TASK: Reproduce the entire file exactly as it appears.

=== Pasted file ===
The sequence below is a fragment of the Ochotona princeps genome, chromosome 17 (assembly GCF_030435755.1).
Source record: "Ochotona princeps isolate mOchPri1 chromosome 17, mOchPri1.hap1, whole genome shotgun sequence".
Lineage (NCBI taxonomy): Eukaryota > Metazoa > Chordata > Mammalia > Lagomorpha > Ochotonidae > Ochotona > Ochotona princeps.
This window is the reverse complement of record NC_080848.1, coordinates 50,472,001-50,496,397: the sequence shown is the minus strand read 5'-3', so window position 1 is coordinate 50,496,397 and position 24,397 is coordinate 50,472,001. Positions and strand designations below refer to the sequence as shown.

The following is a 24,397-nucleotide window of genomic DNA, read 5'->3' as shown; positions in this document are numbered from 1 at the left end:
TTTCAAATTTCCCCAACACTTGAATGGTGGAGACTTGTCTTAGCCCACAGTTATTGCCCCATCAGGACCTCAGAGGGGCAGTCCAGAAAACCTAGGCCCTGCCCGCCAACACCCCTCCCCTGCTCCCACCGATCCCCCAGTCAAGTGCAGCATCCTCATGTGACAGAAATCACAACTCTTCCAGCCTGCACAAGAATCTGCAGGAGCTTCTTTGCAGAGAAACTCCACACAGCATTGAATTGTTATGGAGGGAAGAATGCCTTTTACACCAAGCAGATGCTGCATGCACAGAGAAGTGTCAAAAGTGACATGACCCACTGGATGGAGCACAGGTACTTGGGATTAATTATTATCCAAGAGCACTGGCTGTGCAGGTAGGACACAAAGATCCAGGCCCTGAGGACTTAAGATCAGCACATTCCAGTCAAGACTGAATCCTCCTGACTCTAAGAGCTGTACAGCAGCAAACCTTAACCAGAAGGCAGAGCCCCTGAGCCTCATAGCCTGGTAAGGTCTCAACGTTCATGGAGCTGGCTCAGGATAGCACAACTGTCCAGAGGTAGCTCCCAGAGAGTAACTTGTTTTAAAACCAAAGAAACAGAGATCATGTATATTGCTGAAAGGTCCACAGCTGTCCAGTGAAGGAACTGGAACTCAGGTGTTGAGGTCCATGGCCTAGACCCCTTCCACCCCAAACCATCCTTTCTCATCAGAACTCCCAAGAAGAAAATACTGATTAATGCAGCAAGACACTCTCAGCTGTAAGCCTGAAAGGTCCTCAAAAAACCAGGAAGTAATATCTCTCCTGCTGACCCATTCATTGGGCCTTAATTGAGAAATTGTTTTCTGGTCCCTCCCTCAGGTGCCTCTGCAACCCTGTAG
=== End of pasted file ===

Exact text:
The sequence below is a fragment of the Ochotona princeps genome, chromosome 17 (assembly GCF_030435755.1).
Source record: "Ochotona princeps isolate mOchPri1 chromosome 17, mOchPri1.hap1, whole genome shotgun sequence".
Lineage (NCBI taxonomy): Eukaryota > Metazoa > Chordata > Mammalia > Lagomorpha > Ochotonidae > Ochotona > Ochotona princeps.
This window is the reverse complement of record NC_080848.1, coordinates 50,472,001-50,496,397: the sequence shown is the minus strand read 5'-3', so window position 1 is coordinate 50,496,397 and position 24,397 is coordinate 50,472,001. Positions and strand designations below refer to the sequence as shown.

The following is a 24,397-nucleotide window of genomic DNA, read 5'->3' as shown; positions in this document are numbered from 1 at the left end:
TTTCAAATTTCCCCAACACTTGAATGGTGGAGACTTGTCTTAGCCCACAGTTATTGCCCCATCAGGACCTCAGAGGGGCAGTCCAGAAAACCTAGGCCCTGCCCGCCAACACCCCTCCCCTGCTCCCACCGATCCCCCAGTCAAGTGCAGCATCCTCATGTGACAGAAATCACAACTCTTCCAGCCTGCACAAGAATCTGCAGGAGCTTCTTTGCAGAGAAACTCCACACAGCATTGAATTGTTATGGAGGGAAGAATGCCTTTTACACCAAGCAGATGCTGCATGCACAGAGAAGTGTCAAAAGTGACATGACCCACTGGATGGAGCACAGGTACTTGGGATTAATTATTATCCAAGAGCACTGGCTGTGCAGGTAGGACACAAAGATCCAGGCCCTGAGGACTTAAGATCAGCACATTCCAGTCAAGACTGAATCCTCCTGACTCTAAGAGCTGTACAGCAGCAAACCTTAACCAGAAGGCAGAGCCCCTGAGCCTCATAGCCTGGTAAGGTCTCAACGTTCATGGAGCTGGCTCAGGATAGCACAACTGTCCAGAGGTAGCTCCCAGAGAGTAACTTGTTTTAAAACCAAAGAAACAGAGATCATGTATATTGCTGAAAGGTCCACAGCTGTCCAGTGAAGGAACTGGAACTCAGGTGTTGAGGTCCATGGCCTAGACCCCTTCCACCCCAAACCATCCTTTCTCATCAGAACTCCCAAGAAGAAAATACTGATTAATGCAGCAAGACACTCTCAGCTGTAAGCCTGAAAGGTCCTCAAAAAACCAGGAAGTAATATCTCTCCTGCTGACCCATTCATTGGGCCTTAATTGAGAAATTGTTTTCTGGTCCCTCCCTCAGGTGCCTCTGCAACCCTGTAG